Midway through Wednesday’s annual pre-draft news conference, Chris Grier might have given away the game.
The question from an ESPN reporter was straight-forward:
Do you see any potential franchise quarterbacks in this year’s draft?
“Uhh...” Grier responded, his change in voice inflection suggesting a lack of conviction, “there could be.”
“But quarterbacks are so hit or miss,” the Dolphins’ general manager continued. “If you go study them, it’s about 50 percent or less end up becoming even good starting quarterbacks. But every class has one or two good quarterbacks that become good players in the league.”
This is the point in the story when we remind you that, a week out from the draft, smart people believe half of what they read and almost none of what they hear.
Why? Teams have next to no incentive to tell the truth.
Any information that gets out is information competing teams can use against them.
But if Grier was acting Wednesday, give the man an Oscar now.
Because his reaction to the question seemed natural — and convincing.
So if you’re hoping for the Dolphins to finally land their QB 1 with the 13th pick in next Thursday’s draft, brace yourself for disappointment.
Instead, remember what the plan probably has been all along: Build the trenches on both sides of the ball in a draft that is top-heavy on the defensive side and deep on the other.
Five defensive linemen have elite grades on the Dolphins’ draft board, and while Grier did not name them, we can probably figure them out.
Before Daniel Jeremiah was an analyst for NFL Network, he was a scout for seven years in the league. He has a keen eye for talent and a thick Rolodex of contacts throughout the league.
In Jeremiah’s most recent big board of top 50 draft prospects, the top four players are all defensive linemen: Ohio State’s Nick Bosa, Alabama’s Quinnen Williams, Kentucky’s Josh Allen and Houston’s Ed Oliver.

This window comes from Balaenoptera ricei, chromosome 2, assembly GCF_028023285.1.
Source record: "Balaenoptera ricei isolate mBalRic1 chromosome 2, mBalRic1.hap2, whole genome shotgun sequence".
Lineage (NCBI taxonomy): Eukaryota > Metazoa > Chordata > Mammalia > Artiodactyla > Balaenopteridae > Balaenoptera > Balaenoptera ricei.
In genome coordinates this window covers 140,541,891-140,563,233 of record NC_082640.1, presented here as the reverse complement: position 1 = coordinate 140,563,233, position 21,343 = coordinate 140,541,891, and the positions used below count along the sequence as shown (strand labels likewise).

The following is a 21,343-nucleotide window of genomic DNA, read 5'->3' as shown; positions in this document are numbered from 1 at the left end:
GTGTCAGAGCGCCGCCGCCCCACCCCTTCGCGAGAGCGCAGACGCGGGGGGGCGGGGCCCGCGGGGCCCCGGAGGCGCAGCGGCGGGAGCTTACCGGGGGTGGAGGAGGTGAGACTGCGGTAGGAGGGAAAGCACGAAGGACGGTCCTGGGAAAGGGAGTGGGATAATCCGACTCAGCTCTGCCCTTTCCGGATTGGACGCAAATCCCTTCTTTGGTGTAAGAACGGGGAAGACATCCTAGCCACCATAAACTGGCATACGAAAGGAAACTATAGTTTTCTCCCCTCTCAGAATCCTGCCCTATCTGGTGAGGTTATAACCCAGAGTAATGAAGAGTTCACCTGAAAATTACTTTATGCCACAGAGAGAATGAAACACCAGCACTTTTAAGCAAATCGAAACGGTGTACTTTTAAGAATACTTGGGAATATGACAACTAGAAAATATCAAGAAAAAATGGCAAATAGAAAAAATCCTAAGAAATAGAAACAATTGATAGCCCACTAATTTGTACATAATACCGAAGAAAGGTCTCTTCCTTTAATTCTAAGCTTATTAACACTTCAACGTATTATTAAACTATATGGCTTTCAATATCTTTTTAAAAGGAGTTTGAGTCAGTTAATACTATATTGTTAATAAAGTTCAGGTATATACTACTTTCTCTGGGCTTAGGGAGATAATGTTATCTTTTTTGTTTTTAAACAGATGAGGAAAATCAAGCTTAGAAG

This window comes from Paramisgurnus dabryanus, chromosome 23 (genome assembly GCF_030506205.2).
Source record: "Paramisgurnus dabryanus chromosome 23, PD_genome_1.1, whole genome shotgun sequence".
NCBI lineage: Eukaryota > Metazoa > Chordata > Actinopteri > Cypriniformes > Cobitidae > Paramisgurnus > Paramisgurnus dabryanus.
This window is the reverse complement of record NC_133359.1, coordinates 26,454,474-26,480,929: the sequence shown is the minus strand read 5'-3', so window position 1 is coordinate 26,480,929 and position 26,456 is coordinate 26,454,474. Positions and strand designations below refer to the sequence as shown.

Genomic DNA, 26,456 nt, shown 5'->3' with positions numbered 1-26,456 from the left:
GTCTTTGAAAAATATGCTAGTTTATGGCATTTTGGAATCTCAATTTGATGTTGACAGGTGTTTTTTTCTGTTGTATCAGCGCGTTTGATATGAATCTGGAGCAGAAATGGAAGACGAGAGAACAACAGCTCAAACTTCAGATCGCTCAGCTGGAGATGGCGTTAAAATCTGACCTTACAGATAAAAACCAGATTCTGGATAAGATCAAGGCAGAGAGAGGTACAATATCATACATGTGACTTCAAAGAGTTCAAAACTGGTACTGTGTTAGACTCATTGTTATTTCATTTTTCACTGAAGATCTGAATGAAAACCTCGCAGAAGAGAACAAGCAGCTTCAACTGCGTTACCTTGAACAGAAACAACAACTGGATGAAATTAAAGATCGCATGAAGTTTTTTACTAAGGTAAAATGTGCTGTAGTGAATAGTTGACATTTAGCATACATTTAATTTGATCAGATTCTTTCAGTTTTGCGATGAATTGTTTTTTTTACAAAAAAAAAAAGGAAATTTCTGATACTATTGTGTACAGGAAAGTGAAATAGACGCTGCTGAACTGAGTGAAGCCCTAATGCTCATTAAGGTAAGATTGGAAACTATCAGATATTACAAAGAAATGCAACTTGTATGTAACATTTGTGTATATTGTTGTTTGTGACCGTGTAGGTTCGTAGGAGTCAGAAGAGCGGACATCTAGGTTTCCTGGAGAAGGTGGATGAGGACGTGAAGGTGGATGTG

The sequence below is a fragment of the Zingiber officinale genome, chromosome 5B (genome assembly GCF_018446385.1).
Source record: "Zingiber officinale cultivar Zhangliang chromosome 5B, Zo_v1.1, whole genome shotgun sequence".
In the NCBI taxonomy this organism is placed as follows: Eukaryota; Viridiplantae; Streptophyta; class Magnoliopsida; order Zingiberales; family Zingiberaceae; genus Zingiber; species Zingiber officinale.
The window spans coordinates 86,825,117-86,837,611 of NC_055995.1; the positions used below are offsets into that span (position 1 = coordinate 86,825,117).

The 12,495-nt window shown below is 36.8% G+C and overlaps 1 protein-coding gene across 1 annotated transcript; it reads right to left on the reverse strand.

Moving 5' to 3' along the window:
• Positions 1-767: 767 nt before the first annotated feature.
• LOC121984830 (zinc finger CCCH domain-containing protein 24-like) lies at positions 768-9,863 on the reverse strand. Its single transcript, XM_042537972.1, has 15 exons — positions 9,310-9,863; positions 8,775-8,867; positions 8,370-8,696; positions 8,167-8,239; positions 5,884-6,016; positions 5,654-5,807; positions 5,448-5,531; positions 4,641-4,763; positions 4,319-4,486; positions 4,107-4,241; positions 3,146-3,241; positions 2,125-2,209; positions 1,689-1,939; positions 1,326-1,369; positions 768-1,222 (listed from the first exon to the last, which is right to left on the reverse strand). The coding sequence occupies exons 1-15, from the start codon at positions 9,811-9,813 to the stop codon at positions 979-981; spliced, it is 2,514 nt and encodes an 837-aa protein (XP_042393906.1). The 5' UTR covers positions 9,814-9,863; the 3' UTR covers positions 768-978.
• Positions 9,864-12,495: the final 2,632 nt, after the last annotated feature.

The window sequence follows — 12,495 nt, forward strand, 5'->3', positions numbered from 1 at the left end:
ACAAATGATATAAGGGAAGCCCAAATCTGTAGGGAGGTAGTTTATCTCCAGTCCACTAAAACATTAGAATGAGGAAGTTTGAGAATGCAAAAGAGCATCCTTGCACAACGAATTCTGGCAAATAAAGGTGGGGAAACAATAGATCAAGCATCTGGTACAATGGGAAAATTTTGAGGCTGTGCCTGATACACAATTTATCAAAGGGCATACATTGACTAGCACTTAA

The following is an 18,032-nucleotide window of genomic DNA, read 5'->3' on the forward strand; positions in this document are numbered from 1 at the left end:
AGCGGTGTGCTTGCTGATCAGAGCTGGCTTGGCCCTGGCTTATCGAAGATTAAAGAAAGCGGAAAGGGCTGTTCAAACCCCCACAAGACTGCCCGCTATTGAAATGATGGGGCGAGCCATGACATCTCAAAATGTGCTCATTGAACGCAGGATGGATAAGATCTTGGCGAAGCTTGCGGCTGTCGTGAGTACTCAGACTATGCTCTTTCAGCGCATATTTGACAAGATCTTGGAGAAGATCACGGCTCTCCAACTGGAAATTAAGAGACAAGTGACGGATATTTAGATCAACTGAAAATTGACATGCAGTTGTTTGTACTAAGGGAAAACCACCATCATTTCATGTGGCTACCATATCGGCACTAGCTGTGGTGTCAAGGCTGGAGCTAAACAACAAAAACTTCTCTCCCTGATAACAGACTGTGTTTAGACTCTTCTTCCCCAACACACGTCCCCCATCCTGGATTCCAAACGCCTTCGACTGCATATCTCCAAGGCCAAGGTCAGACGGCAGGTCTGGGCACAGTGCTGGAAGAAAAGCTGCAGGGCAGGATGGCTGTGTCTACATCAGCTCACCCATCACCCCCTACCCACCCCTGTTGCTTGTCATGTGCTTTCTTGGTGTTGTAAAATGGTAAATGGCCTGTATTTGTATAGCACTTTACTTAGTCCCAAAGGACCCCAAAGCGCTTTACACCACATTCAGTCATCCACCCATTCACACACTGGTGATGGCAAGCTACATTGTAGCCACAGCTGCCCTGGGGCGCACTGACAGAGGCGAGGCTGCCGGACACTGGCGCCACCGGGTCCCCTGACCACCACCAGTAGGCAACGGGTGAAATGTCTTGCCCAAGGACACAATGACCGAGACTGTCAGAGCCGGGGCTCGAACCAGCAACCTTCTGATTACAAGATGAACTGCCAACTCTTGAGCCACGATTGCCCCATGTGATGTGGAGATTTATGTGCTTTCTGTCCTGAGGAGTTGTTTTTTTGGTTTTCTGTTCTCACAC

Safe to assume that those four players are high on the Dolphins’ board too.
So who is the fifth elite defensive lineman? Jeremiah ranks Clemson defensive tackle Christian Wilkins his seventh overall player, Michigan edge rusher Rashan Gary at 10 and Mississippi State’s Montez Sweat 12th.
Meanwhile, not a single quarterback is in Jeremiah’s top 10. Kyler Murray, who might be the top pick in the draft, is Jeremiah’s 11th-ranked prospect, Ohio State’s Dwayne Haskins is 21st and Drew Lock is 24th.
The Dolphins, of course, have done their due diligence on all of these quarterbacks. They met privately with Murray at the NFL Scouting Combine and sent a contingent to his pro day.
Haskins worked out privately for the Dolphins, as did Duke’s Daniel Jones. And Lock spent time with Dan Marino at the Senior Bowl.
But Grier knows that he probably has one chance to get the quarterback position right. He even acknowledged feeling some pressure to nail this draft.
So if he isn’t sold on any of the available quarterbacks in not just the first round, but the first two days, expect him to pass.
“We’re not going to reach for one just to take one,” Grier said. “Then you’re passing on a player just for a need at that point. At that point, if you’re reaching in the third round, you could be passing on a guy who could be your starting tackle and you hurt your franchise.”
The story was different in 2018, when the Dolphins owned the 11th pick. Grier acknowledged Wednesday that two quarterbacks in last year’s class — widely believed to be Baker Mayfield and Josh Allen — “were really special.” They simply were out of Miami’s reach.
Perhaps Grier feels that way about one or two quarterbacks this year, and he simply has the world’s best poker face.
“I think this class is a good class of quarterbacks,” he said. “Like all of them, this class probably has some players that haven’t started as many games as you would like to see, in terms of helping paint the picture of what they could be on a lot of them, so it’s a little more projection, but I would say overall it’s a good quarterback class.”
Good, but not great.
Next year could be great.
And that’s why the smart money is on the Dolphins waiting until then to draft one in the first round.